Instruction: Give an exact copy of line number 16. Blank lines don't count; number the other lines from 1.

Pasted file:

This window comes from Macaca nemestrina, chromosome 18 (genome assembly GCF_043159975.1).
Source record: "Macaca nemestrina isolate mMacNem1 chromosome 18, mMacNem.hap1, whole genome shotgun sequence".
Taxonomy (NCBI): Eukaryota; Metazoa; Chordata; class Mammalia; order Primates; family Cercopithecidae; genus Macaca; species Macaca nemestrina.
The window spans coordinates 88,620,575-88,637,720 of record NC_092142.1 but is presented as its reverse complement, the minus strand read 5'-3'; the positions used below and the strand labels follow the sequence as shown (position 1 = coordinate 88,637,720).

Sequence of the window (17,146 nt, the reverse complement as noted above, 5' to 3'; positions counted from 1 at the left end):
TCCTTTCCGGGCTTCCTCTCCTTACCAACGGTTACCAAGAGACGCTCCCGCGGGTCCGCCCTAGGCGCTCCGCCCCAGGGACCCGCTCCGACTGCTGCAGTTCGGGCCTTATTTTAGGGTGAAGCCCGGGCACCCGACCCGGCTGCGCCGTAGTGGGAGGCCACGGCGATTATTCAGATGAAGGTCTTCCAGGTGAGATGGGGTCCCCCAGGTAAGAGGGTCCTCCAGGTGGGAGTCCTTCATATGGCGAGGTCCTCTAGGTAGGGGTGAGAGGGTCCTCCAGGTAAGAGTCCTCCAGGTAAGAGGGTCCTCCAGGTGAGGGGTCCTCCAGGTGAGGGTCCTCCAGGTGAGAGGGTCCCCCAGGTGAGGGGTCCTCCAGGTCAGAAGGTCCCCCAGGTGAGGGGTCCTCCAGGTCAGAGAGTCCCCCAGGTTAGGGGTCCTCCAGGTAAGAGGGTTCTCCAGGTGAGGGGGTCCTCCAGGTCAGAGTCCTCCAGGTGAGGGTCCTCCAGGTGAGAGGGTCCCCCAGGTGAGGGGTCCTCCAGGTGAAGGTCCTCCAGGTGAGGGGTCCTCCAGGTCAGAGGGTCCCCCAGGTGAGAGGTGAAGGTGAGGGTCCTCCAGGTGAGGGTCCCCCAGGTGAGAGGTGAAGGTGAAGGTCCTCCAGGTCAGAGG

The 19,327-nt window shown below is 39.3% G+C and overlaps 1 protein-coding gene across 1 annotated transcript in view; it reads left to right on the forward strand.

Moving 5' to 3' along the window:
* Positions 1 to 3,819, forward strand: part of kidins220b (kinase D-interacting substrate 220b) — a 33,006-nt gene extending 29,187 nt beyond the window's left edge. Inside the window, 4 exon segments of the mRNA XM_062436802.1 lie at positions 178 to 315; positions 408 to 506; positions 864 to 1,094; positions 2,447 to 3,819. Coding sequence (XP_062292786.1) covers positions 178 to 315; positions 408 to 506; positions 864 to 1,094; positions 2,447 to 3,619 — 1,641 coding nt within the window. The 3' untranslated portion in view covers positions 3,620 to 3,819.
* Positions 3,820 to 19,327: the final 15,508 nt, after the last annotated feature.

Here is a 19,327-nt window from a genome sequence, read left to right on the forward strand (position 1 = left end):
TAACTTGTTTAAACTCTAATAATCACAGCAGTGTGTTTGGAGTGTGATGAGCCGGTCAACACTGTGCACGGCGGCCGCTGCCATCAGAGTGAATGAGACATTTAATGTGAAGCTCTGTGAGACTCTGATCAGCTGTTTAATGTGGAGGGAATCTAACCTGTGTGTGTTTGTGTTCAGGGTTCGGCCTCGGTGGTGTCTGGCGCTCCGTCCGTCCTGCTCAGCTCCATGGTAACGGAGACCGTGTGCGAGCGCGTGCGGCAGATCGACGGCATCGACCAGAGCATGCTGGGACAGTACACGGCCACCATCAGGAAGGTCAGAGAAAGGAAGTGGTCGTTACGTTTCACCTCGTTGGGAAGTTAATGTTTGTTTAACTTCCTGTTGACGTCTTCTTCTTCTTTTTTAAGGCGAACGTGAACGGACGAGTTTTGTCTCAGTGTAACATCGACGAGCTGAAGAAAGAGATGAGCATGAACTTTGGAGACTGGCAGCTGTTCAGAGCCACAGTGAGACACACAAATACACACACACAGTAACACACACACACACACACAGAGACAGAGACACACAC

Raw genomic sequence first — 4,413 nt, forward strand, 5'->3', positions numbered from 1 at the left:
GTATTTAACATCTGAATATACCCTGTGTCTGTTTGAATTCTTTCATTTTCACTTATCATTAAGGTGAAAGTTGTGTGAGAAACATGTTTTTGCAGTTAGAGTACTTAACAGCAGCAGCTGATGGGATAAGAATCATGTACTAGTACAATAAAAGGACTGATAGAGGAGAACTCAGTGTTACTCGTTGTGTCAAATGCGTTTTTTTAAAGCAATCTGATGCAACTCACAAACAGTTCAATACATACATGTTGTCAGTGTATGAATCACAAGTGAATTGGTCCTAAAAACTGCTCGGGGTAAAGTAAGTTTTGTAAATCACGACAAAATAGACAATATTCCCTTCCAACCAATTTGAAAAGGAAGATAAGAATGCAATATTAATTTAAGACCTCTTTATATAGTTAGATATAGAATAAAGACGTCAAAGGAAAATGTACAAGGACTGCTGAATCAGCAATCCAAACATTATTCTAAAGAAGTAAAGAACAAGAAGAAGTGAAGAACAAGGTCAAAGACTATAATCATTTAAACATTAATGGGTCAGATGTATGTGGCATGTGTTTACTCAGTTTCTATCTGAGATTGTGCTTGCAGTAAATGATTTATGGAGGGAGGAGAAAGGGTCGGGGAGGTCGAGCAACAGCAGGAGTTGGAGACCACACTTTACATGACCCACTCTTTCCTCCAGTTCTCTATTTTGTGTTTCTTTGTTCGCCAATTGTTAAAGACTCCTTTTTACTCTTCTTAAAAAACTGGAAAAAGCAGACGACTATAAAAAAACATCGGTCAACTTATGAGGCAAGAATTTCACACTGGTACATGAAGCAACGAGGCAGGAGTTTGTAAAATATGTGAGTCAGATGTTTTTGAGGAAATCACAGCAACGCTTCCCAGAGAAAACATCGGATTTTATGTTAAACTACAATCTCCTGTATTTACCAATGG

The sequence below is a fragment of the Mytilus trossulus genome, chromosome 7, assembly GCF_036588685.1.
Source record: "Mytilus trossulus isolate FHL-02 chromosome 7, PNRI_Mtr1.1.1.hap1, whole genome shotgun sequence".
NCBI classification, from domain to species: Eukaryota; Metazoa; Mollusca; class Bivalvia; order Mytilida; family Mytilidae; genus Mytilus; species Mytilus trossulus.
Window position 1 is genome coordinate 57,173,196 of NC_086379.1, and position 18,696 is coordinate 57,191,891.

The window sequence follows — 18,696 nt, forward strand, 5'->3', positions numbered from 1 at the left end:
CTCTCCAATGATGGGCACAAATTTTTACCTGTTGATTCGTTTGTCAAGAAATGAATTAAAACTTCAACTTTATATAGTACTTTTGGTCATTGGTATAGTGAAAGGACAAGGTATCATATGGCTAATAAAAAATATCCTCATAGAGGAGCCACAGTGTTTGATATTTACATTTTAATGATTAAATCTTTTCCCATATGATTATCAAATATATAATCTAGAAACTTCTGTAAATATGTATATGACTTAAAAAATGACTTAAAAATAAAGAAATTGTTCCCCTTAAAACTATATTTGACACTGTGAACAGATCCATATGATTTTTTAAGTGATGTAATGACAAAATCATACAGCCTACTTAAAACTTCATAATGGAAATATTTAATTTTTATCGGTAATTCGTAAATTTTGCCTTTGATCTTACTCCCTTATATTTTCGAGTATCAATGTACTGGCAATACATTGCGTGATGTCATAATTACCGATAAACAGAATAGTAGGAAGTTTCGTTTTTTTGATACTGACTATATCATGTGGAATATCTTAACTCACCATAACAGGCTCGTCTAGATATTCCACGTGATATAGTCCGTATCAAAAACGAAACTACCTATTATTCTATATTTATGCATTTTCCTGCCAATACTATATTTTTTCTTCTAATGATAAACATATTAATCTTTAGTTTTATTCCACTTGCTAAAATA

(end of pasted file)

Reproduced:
Source record: "Mytilus trossulus isolate FHL-02 chromosome 7, PNRI_Mtr1.1.1.hap1, whole genome shotgun sequence".